View Full Version : [ubuntu] [SOLVED] echo $0 returns bash, not script name

November 30th, 2008, 05:31 AM

I am using O'Reilly's learning the bash shell on an Ubuntu 8.04 machine, and am working through the example in chapter four, a script, or function, called alice.

function alice
echo "alice: $@"
echo "$0: $1 $2 $3 $4"
echo "$# arguments"

I have tried changing this in many ways, putting it in .bash_profile, as a file called alice, with and without the function alice{} part,

and essentially, echo $0 gives me bash, instead of alice.

I found something i didn't understand in a forum about whether the function was sourced, or executed. this is the difference between
alice in wonderland
./alice in wonderland


thanks ahead of time for your help.


December 1st, 2008, 12:11 AM
If the function is sourced, and called from the shell, then $0 is (correctly) set to "bash". There's four scenarios I can think of, with these results

As a function in a script, called from a script (./test): $0 is the path to my script file (./test)
A script contains the function code, but does not define a function (./test2): Same as above, $0 is the path to the script (./test2)
The function is in a file sourced with ". /path/to/script" and called from the shell(. test3.sh; alice "One" "Two" "Three" "Four"): $0 is set to "bash" (or the name of your shell)
The function is in a file or script sourced by and called from a second script (alice.sh is sourced by ./test4): $0 is the path to the second script (./test4)

Not sure what the O'Reilly tutorial says, but this is how Bash handles it in at least version 3 (check your version with 'bash --version').

December 1st, 2008, 04:43 AM
thanks for answering my question. I still don't feel i understand this very well, but it seems that there may be a mistake in the book I have. the book is for bash 3.0, and bash --version = GNU bash, version 3.2.39(1)-release (i486-pc-linux-gnu) Copyright (C) 2007 Free Software Foundation, Inc.

to precisely define my confusion, if I create a file called example, that contains only the statement: echo "$0"

enter: chmod +x example

and enter:

bash: example: command not found

source example


these are the results I get. this contradicts the book in that the book implies that this simple shell script should respond to entering




There may be an issue here that I don't understand correctly, but in the end, why doesn't ./example get me example?

and in what situation (can you give me an example) echo "$0" return just the name of the script? ( or function?)

Thanks again,

December 1st, 2008, 05:05 AM
Entering "example" alone won't do it. Explanation below. The book should be telling you to run "./example". That means "run the executable file named example in this directory". If the book isn't telling you that, then it's an error with the book. There's usually a way to report errors like that to the author, but I'm not sure where you'd find that information. Probably near the beginning, before the actual content.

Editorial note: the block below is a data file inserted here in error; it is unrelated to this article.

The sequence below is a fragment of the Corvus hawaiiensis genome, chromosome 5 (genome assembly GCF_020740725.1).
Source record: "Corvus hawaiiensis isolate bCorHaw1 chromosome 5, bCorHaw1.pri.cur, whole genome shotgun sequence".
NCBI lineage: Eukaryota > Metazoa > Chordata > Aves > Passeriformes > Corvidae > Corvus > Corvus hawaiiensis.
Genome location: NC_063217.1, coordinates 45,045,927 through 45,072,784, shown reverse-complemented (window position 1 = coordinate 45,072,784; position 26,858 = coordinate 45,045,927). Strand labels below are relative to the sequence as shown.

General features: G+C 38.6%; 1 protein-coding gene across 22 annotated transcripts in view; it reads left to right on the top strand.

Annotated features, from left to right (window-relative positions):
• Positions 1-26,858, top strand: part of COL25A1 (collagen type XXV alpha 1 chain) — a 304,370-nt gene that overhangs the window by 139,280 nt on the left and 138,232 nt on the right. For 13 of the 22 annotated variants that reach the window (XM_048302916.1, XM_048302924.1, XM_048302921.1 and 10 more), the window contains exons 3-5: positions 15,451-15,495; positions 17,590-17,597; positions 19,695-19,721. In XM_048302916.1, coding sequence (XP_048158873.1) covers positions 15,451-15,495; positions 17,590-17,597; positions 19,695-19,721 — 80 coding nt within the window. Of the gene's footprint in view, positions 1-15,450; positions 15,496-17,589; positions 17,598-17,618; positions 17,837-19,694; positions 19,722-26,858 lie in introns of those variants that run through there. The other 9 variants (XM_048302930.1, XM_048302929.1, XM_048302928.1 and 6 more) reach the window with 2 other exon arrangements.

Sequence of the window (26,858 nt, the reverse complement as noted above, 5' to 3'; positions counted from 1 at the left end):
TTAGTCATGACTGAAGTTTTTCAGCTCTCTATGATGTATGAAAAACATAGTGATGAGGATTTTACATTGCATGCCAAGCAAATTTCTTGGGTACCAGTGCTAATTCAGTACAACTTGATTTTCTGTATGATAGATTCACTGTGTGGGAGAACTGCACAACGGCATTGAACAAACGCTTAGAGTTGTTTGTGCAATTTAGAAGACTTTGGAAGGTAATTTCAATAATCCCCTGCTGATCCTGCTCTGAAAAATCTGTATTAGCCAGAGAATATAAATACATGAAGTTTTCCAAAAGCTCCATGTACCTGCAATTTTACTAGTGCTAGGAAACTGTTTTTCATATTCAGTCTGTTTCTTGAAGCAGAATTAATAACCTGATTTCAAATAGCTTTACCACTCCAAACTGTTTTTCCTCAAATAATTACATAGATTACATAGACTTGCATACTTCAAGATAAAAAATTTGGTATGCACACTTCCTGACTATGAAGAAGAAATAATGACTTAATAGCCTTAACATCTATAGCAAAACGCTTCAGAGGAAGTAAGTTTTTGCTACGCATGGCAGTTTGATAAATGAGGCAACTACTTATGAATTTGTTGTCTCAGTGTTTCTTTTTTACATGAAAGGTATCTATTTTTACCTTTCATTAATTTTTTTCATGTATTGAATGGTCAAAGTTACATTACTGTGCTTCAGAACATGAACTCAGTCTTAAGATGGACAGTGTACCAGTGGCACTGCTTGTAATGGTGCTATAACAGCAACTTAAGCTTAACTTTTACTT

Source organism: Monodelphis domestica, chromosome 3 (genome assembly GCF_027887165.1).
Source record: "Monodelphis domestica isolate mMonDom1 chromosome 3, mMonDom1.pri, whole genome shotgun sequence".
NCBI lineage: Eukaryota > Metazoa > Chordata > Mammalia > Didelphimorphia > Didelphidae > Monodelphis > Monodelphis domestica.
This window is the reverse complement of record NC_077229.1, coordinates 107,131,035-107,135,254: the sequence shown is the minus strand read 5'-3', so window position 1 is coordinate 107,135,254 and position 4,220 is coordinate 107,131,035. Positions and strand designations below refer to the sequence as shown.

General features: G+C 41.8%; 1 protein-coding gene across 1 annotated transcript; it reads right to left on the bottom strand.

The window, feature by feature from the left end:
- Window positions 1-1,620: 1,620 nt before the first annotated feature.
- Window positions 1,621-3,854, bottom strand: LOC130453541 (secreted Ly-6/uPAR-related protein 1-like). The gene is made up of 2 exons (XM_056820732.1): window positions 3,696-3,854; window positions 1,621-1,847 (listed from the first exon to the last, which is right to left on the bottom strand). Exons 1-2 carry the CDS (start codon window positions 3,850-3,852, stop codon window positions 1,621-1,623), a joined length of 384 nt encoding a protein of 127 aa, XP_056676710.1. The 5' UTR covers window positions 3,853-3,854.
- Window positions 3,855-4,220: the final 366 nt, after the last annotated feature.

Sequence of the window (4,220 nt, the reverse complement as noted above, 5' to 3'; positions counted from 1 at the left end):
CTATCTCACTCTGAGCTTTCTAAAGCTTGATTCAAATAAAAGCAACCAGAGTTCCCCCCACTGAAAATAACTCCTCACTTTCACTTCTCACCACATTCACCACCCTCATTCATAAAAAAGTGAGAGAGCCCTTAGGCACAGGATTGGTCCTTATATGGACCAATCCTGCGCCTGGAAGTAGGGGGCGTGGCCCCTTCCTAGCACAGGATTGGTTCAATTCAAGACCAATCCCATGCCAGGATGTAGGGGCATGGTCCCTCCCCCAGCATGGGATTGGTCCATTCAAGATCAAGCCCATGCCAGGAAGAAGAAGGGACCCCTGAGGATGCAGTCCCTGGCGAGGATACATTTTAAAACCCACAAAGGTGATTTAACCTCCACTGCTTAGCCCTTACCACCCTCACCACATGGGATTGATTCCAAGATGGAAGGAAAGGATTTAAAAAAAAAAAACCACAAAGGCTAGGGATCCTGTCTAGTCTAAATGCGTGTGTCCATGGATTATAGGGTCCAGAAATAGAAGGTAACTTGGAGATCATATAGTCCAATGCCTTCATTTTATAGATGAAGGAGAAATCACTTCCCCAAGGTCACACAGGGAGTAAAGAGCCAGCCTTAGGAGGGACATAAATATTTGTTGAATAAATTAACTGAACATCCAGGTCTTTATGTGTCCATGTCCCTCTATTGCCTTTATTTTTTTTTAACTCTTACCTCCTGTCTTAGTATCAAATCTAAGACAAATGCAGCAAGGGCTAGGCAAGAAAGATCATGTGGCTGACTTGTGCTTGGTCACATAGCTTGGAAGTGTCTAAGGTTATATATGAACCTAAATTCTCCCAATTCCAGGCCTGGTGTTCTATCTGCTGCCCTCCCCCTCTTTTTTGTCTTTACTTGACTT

Now, the reason that you can't just type "example" is because it's not on your path. To see you path, type "echo $PATH" at the prompt. You'll see a list of directories separated by colons. When you type a command without "./", the shell will look through each of those directories, in order, to try and find the file you specified. If it finds the file on the path, then it runs it. If not, you get the error you saw. If you run it the way I said to above, you should see the script print "./example". While you can add directories to your path, adding "." (a special directory name that always means "the directory I'm in right now") is a bad idea. Security risks abound.

December 1st, 2008, 05:39 AM
thank you so much for helping here. I think I understand much more clearly now. In the preceeding chapter the author suggests I add to PATH in this way:

PATH=$PATH":/home/you/bin" (as opposed to PATH="/home/you/bin:"$PATH , for security reasons)

I had not yet done so. Having made the suggested change, (this computer is solely dedicated to my self education in linux) and having moved the script to home/me/bin, I am able to run it without the antecedent "./"

However, the result of echo "$0" in this case is: /home/myname/bin/example

and not just example. this is much closer to making sense, and i think i understand why adding "." to path would make it work, and i *think* i get why this is a horrible idea, but i still fail to see how the author might expect

to return

unless it were in the root folder? maybe???

December 1st, 2008, 12:44 PM
$0 isn't just "name of the program or script", it's actually "how I was called". It's set by the shell when it executes anything. For compiled programs, where the shell executes it, the shell actually sets $0 (and if you get into C programming, you'll learn how to set $0 for programs you execute from yours) but that's not how Bash runs shell scripts. Bash finds "example" on your path and runs the full path it constructs. So for shell scripts, with no way I know of to set $0, the value of "how I was called" ($0) turns into the full path to the script.

You may have seen that running certain programs (notably SSHd) requires running them with a full path rather than just the command. This is how it knows whether it was run with a full path or not, cause the shell sets $0 to whatever you typed to run the program (compiled programs only remember).

Hope that's not too complicated. Let me know if it is, I'll try and clear it up.

December 1st, 2008, 02:21 PM
it makes perfect sense now. I will be checking O'Reilly's errata on the book, and possibly contacting them.